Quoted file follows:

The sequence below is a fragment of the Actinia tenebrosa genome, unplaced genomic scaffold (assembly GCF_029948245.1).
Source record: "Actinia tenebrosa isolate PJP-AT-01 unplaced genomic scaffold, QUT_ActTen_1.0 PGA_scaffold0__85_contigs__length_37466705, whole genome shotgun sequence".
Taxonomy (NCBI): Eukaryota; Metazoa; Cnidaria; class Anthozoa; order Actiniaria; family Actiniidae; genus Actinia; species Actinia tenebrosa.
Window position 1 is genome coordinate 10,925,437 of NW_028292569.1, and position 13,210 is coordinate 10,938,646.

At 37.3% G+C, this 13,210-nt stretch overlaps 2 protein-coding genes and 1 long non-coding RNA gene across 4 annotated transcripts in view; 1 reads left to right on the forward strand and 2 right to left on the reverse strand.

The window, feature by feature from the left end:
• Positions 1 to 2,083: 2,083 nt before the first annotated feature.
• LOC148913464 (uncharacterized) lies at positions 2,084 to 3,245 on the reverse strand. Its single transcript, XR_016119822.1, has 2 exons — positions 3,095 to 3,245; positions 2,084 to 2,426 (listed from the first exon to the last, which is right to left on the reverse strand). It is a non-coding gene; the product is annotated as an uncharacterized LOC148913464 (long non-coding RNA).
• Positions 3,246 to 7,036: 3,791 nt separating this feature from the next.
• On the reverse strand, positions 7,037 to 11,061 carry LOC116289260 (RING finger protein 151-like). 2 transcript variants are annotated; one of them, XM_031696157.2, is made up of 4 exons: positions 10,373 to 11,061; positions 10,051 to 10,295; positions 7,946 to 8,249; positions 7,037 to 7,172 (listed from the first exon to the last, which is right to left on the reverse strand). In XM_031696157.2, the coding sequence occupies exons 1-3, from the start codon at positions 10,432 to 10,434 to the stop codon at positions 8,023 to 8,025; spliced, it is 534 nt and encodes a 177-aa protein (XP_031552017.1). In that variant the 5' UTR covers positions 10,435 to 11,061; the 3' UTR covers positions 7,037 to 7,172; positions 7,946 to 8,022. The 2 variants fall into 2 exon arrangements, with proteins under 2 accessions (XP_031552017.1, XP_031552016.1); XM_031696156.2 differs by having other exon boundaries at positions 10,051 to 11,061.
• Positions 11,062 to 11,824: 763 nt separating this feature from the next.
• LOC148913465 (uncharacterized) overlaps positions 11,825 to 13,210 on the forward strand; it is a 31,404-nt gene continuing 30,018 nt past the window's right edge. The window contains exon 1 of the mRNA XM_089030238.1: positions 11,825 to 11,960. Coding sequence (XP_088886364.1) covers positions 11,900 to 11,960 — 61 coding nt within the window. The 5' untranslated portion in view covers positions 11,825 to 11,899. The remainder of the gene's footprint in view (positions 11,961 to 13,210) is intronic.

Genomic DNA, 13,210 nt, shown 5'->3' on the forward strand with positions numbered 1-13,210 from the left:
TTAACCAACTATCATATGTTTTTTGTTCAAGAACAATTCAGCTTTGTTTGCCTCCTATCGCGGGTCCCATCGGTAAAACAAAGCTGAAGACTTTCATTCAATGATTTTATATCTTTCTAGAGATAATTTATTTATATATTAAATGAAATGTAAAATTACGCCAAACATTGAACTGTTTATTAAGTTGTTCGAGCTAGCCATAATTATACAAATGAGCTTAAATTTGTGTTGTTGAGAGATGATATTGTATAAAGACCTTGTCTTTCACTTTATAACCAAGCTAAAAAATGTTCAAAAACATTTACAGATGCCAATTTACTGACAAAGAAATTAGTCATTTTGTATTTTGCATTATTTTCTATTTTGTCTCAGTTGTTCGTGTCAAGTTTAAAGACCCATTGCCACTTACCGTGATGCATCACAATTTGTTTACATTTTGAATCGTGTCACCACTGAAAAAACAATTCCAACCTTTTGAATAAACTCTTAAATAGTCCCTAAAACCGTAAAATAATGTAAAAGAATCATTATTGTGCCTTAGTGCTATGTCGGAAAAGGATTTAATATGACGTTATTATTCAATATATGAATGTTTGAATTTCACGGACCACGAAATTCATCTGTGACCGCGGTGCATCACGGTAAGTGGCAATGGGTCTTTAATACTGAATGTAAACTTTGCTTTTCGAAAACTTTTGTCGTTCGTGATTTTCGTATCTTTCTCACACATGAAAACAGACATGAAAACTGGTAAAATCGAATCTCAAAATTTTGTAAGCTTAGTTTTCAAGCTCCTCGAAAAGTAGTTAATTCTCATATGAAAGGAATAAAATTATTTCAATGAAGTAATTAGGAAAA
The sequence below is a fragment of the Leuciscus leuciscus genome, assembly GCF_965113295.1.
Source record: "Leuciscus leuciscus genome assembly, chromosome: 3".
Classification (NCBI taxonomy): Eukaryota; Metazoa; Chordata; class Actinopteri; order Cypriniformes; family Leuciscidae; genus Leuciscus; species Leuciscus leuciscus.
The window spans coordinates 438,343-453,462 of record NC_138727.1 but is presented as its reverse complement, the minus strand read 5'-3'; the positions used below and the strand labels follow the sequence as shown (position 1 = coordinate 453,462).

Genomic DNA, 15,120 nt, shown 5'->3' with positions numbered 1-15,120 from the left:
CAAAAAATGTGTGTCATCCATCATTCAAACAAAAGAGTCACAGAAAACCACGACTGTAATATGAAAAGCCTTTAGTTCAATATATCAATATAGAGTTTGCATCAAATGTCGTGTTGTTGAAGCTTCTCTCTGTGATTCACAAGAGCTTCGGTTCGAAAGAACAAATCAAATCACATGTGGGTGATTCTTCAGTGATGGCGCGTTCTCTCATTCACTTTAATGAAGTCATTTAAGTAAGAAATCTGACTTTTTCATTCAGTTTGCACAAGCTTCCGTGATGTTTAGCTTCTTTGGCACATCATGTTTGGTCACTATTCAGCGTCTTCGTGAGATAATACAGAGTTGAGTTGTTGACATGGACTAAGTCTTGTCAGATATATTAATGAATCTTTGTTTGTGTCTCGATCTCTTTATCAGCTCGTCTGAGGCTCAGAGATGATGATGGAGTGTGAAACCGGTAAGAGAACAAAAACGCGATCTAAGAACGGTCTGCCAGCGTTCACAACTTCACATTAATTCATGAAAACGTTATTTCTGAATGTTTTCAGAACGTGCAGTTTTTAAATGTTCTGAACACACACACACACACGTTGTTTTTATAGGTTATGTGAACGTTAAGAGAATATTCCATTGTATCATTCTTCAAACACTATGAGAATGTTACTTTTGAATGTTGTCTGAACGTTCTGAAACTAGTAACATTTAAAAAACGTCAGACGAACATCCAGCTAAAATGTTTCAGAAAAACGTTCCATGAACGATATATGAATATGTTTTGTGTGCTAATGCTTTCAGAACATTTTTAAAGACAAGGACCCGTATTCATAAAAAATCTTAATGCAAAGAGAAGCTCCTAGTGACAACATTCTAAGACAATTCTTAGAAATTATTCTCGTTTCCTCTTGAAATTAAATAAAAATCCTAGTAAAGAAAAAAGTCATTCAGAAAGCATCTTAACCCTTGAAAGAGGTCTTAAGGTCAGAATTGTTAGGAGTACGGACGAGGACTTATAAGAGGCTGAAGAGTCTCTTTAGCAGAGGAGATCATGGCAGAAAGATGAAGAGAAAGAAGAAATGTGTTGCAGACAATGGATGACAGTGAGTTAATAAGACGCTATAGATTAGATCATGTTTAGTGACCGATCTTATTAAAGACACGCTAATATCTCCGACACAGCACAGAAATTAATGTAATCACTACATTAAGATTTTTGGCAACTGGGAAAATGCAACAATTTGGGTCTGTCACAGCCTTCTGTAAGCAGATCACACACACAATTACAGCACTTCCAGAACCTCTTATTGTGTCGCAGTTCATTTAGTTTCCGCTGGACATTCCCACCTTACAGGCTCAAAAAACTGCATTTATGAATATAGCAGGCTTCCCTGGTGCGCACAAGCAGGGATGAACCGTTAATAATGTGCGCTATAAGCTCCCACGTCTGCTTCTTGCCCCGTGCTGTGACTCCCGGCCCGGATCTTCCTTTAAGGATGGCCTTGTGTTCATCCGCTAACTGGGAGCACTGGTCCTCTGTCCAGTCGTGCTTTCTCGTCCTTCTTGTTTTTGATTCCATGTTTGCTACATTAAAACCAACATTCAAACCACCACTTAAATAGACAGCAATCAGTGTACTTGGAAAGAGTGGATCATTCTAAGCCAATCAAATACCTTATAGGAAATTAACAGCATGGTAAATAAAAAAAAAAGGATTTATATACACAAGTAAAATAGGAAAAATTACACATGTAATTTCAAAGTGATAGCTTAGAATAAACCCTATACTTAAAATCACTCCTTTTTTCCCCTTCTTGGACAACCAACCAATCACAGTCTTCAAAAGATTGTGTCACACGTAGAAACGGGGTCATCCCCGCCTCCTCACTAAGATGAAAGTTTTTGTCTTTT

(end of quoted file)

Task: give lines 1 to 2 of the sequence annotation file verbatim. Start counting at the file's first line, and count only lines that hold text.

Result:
The sequence below is a fragment of the Actinia tenebrosa genome, unplaced genomic scaffold (assembly GCF_029948245.1).
Source record: "Actinia tenebrosa isolate PJP-AT-01 unplaced genomic scaffold, QUT_ActTen_1.0 PGA_scaffold0__85_contigs__length_37466705, whole genome shotgun sequence".